6 lessons analytical marketers can learn from the Oracle of Delphi

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Predictions made by the Oracle of Delphi: Run this marketing campaign, and you will see surprising sales results!

This summer I visited Greece and the Oracle of Delphi at the temple of Apollo. The guide told us that the Oracle of Delphi was consulted for predictions from the seventh century B.C. until the fourth century A.D. That really impressed me: a prediction engine that operated for over 1,100 years, significantly more than modern machine learning prediction engines. However, it did have a number of features that were very similar to our modern equivalents.

Operational procedure of the first documented prediction engine

Supplicants that needed advice from the Oracle had to travel to Delphi. After they arrived, they were interviewed about their questions to make sure they were suitable, a bit like a modern data cleansing procedure. They also had to present gifts to the Oracle. You could think of this as the first version of a pay-per-request, results-as-a-service prediction engine. These formalities over with, supplicants could ask their questions to the prediction engine, Pythia. Pythia was a priestess sitting on a tripod inhaling the gases that came out of a hole in the floor of the temple of Apollo. This gas put her into a state that allowed her to answer the supplicants’ questions apparently based on Apollo’s influence.

Managing uncertainty in predictions

Every prediction and every forecast that is made has some uncertainty attached. This is true whether they have been made by rules from expert systems, machine learning models or the Oracle of Delphi.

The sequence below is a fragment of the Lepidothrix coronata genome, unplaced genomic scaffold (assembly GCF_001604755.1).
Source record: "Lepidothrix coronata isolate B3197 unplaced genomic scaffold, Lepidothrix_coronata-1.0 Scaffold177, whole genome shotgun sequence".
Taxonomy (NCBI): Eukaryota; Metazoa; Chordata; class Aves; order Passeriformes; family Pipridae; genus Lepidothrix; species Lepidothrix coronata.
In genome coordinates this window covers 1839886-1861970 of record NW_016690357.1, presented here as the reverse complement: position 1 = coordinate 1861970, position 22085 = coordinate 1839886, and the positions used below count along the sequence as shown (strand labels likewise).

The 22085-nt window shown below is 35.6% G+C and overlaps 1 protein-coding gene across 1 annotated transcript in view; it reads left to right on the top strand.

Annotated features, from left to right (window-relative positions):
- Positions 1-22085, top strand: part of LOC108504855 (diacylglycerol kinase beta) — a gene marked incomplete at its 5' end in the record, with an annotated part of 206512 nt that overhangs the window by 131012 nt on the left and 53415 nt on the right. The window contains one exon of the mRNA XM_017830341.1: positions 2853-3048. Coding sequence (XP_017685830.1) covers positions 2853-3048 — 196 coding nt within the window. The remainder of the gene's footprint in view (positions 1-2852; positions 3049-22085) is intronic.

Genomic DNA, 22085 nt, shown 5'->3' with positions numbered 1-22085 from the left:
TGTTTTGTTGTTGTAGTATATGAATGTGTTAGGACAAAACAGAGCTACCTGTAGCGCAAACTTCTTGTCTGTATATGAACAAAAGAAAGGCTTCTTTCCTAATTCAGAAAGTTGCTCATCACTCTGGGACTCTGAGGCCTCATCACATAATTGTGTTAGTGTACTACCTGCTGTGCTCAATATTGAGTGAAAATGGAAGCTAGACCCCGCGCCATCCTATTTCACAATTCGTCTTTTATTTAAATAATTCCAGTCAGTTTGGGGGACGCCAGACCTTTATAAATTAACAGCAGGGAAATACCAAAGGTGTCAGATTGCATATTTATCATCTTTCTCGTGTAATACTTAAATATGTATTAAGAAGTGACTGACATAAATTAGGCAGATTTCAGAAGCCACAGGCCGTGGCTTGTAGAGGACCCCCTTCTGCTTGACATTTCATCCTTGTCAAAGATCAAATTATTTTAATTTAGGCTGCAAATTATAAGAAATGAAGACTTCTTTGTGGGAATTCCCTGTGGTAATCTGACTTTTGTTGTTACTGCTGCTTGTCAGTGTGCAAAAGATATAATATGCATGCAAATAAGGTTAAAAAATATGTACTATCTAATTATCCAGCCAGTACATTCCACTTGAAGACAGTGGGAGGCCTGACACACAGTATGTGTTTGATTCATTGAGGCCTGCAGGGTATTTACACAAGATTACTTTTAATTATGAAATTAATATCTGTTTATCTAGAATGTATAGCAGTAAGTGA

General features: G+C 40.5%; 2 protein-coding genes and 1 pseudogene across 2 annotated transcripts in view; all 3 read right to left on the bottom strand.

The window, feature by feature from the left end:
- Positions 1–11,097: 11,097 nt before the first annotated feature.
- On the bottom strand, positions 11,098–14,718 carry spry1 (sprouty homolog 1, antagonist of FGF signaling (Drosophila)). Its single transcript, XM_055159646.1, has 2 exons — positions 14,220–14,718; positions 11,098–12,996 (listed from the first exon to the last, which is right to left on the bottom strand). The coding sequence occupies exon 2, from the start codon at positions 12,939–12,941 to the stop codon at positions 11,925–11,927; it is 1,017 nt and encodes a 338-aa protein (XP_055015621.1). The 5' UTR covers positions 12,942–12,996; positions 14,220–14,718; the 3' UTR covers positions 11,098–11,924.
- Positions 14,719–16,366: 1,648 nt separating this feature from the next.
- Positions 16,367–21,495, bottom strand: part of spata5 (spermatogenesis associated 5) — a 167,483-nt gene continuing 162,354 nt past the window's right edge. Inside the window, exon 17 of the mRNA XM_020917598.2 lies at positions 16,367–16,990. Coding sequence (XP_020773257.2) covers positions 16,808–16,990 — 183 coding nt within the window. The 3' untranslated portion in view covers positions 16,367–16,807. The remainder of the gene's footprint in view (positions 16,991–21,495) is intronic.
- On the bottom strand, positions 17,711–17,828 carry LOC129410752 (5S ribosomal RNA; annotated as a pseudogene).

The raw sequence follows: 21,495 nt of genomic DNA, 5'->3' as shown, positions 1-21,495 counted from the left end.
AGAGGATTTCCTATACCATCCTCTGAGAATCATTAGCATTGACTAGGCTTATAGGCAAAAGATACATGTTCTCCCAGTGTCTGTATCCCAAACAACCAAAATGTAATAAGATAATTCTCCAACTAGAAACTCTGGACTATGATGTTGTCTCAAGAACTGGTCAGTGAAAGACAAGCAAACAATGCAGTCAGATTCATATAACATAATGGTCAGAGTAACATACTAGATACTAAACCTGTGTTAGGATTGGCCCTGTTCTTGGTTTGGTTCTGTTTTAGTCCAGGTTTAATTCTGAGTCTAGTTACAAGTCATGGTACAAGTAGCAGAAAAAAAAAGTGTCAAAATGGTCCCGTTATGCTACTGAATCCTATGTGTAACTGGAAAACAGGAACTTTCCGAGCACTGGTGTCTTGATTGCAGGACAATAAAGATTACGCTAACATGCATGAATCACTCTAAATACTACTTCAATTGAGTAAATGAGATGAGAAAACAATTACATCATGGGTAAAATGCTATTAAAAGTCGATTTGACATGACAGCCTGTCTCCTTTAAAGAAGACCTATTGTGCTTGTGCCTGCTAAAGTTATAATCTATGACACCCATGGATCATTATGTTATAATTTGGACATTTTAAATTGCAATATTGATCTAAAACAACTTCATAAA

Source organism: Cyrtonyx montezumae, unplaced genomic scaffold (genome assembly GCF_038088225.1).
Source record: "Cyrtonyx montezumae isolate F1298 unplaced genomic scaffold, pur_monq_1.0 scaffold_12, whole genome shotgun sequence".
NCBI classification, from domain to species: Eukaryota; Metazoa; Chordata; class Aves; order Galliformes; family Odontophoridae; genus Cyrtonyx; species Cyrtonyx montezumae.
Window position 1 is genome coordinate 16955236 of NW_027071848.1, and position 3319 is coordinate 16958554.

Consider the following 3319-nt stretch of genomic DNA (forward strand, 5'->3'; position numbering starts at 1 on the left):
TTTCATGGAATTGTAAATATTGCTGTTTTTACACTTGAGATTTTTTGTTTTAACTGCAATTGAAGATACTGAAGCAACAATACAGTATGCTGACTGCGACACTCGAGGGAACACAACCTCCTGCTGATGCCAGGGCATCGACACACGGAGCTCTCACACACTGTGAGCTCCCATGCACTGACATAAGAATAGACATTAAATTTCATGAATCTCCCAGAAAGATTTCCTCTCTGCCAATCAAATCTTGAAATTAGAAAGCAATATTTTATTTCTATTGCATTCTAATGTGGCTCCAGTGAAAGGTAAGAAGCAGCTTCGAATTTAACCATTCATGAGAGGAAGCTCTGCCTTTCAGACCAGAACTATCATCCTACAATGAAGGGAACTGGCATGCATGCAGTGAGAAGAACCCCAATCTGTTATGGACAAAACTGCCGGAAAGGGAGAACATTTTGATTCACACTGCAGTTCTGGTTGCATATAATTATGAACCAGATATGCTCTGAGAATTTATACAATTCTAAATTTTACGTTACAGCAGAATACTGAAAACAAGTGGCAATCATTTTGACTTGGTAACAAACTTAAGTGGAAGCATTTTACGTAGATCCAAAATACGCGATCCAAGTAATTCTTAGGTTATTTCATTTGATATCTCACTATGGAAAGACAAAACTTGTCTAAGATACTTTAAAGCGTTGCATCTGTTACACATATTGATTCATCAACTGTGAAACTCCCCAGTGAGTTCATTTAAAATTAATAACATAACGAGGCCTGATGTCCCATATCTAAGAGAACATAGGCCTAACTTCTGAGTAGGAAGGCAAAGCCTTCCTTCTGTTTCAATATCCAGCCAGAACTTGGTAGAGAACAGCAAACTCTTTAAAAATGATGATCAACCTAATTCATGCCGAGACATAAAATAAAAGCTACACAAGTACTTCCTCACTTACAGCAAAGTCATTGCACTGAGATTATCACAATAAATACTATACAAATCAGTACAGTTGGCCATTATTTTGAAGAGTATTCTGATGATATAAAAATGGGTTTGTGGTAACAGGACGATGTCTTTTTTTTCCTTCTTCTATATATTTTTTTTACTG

In data science, we quantify the uncertainty by calculating confidence intervals around the expected values. These allow us to assess whether the value of interest is expected to lie within a broad or narrow range of value.

Pythia handled uncertainty in a different way: Her predictions were expressed very vaguely and ambiguously. This meant she was likely to be correct whatever happened, preserving her reputation. For example, Croesus, king of Lydia, asked the Oracle whether to pursue a campaign against Persia or seek an alliance. He received the advice that if he attacked the Persians, he would destroy a great empire. Croesus interpreted this as a clear advice to pursue the campaign, but he was defeated by Cyrus. A powerful empire was destroyed – his own.

Hidden Insights: I do, however, think it is worth remembering that uncertainty in predictions is nothing new. It is certainly not a side effect of machine learning models. Understanding this is crucial to the use of these models.

For sheer ambiguity, let’s take a look at the quote in the beginning of this post: “Run this marketing campaign, and you will see surprising sales results.”

  1. This could mean that this marketing campaign is the ultimate tool to boost your sales.
  2. It could also mean that this marketing campaign does nothing. This would also be “surprising sales results.”